"Besides the common forms of persecution and death, such as racking, burning, drowning, stab­bing, starving and shooting with arrows and guns, fiendish hearts meditated how the most delicate and sensitive parts of the body, capable of the most excruciating pain, could be affected; molten lead was poured into the ears; tongues were cut out and lead poured into the mouths; wheels were arranged with knife blades attached so that the vic­tim could be slowly chopped to pieces; claws and pincers were made red hot and used upon sensitive parts of the body; eyes were gouged out; finger nails were pulled off with red hot irons; holes, by which the victim was tied up, were bored through the heels; some were forced to jump from eminences onto long spikes fixed below, where, quiv­ering with pain, they slowly died. The mouths of some were filled with gunpowder, which, when fired, blew their heads to pieces; others were ham­mered to pieces on anvils; others, attached to bel­lows, had air pumped into them until they burst; others were choked to death with mangled pieces of their own bodies; others with urine, excrement, etc., etc.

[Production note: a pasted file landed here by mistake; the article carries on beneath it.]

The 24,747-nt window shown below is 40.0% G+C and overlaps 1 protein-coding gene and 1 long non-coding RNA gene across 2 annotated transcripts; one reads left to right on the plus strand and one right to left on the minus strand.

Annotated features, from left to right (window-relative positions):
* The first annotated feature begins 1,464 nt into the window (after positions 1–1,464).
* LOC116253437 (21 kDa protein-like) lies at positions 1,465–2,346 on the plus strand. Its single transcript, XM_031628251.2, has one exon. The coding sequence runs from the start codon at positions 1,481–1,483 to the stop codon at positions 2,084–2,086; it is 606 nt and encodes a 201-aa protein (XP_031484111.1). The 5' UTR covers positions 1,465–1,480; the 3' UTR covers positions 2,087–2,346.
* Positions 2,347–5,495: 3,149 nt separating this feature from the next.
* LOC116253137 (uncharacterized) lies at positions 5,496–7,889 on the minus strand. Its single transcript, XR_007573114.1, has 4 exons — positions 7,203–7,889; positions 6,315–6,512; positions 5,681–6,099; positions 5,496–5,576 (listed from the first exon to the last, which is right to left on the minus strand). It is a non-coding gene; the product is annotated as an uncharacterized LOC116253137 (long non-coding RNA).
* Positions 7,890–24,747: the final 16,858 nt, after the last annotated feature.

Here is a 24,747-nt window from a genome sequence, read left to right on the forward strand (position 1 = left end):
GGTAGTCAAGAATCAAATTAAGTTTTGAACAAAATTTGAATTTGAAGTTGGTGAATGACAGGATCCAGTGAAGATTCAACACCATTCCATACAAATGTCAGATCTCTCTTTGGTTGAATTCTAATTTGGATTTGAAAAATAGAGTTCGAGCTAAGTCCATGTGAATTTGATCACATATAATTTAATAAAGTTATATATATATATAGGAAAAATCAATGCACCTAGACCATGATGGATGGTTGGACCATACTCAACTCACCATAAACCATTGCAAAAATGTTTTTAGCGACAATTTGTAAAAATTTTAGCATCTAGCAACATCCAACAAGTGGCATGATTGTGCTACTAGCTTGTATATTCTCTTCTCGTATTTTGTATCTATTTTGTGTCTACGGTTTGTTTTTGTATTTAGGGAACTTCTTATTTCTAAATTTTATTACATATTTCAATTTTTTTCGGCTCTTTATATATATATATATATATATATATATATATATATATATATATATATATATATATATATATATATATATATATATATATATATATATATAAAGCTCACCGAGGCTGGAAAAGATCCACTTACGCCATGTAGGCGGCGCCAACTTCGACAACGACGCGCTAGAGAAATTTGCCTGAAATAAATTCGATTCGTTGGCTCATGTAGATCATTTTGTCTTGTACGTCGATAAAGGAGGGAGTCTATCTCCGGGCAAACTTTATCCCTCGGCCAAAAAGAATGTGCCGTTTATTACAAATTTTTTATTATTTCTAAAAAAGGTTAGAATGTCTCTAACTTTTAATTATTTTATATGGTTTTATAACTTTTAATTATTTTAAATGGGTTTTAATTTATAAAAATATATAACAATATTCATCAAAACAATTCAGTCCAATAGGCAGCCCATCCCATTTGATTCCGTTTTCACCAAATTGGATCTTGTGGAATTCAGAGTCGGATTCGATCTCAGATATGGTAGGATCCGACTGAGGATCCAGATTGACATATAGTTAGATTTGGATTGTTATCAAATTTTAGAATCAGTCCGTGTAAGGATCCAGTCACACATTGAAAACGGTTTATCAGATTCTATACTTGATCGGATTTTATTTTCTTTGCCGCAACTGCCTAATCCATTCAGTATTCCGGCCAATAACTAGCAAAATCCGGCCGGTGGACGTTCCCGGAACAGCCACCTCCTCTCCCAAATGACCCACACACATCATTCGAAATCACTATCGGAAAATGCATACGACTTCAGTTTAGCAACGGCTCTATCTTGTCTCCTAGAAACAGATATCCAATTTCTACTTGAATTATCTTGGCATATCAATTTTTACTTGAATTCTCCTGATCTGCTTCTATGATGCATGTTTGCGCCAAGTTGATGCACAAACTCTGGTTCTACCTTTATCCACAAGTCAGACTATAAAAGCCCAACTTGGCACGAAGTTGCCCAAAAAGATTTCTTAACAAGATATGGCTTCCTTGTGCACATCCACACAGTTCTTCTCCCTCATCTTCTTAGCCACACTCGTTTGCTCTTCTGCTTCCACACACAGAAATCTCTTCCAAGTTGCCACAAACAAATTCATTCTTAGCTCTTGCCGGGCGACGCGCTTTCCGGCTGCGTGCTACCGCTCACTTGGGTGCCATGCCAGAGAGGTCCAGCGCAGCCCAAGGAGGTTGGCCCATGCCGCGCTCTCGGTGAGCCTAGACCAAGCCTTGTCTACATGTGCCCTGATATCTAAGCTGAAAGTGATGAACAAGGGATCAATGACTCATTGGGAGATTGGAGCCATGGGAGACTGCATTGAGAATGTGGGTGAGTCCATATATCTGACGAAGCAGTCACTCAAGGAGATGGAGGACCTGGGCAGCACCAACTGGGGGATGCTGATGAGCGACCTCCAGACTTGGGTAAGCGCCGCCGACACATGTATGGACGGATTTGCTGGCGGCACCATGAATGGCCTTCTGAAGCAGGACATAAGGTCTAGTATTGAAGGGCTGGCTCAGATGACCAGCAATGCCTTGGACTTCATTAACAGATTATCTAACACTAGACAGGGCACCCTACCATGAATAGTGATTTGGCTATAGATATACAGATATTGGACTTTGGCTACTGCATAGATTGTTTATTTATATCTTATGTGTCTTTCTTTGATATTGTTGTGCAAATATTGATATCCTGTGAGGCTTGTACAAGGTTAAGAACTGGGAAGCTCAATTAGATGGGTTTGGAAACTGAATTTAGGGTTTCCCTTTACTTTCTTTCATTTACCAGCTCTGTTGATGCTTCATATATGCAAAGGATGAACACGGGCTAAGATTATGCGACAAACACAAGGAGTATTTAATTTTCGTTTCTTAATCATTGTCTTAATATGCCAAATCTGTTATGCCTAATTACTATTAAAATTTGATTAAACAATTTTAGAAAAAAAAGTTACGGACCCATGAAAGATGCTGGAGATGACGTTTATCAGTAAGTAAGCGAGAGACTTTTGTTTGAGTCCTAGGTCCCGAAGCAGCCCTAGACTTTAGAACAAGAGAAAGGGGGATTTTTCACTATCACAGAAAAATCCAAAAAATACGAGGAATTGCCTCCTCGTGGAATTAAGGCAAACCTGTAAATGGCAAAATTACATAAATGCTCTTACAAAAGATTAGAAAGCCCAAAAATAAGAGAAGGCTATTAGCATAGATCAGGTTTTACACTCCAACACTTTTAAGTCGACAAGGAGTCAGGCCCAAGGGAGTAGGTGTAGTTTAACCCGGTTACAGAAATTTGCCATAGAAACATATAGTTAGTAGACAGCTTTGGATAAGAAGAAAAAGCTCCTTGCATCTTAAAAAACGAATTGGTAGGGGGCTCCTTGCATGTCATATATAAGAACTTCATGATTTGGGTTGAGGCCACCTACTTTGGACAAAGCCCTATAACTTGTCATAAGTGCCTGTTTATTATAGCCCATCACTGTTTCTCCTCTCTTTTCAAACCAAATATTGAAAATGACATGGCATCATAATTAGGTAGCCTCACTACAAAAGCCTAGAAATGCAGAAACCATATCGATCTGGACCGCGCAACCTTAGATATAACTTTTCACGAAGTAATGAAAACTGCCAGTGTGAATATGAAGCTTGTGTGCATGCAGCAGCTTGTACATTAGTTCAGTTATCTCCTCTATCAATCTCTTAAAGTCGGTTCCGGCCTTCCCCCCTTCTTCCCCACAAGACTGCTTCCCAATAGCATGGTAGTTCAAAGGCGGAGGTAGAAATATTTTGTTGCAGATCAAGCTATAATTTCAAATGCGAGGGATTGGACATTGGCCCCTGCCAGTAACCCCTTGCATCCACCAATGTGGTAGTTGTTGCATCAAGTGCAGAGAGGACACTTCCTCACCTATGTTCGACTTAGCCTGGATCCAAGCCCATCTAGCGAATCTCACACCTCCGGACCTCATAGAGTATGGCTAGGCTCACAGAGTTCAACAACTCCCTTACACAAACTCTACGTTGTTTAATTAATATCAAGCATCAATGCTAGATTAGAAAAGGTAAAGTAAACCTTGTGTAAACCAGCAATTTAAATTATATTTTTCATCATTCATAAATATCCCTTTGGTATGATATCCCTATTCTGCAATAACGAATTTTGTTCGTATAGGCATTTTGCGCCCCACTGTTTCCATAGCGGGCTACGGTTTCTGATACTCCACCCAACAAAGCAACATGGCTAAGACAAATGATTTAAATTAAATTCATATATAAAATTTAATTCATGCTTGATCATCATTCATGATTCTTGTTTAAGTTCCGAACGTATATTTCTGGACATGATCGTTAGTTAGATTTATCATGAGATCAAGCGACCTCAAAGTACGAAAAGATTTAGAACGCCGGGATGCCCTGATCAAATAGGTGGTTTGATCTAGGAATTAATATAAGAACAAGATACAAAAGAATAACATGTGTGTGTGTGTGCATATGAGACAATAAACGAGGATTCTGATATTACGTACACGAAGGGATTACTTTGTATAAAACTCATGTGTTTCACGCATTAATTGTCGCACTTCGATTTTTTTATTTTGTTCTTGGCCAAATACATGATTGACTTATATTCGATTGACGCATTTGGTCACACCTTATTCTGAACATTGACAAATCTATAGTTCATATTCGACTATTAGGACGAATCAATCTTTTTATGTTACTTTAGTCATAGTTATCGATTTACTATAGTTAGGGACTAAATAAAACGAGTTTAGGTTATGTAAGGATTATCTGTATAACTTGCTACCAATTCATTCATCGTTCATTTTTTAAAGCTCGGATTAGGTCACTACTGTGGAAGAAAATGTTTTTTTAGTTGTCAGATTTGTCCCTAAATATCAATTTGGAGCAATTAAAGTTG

"Some of these fiendish atrocities would be quite beyond belief were they not well authenticated. They serve to show to what awful depravity the human heart can descend; and how blind to right. and every good instinct, men can become tinder the influence of false, counterfeit religion." 

Ah, present day Christian, say not your Bible cost only a few dollars or pence. Its cost is written in the anguish, the horror, the inhuman and Satanic awfulness inflicted on these suffering souls who purchased for you the liberty to read its pages unmolested and unafraid. 

And again, "lest we forget," and because we live in a different day, and far removed from such in­human treatment as the historian records of the past we then conclude that there is little danger either of our being called upon to thus suffer "for the Word of God," or of our being among those blinded into being the ones to inflict suffering on other faithful witnesses, let us remember that the "souls under the altar" are still being told that "they should rest yet for a little season, until their fellow-servants also and their brethren, should be killed as they were." In God's way of looking at such things it matters not what the mode of being "killed" may be. Thus until the last members of the Church have finished their appointed time, there lies within the bounds of possibility for each one of us, a state of mind by which the afflicted or the afflicters may be our role, as pertaining to this altar picture.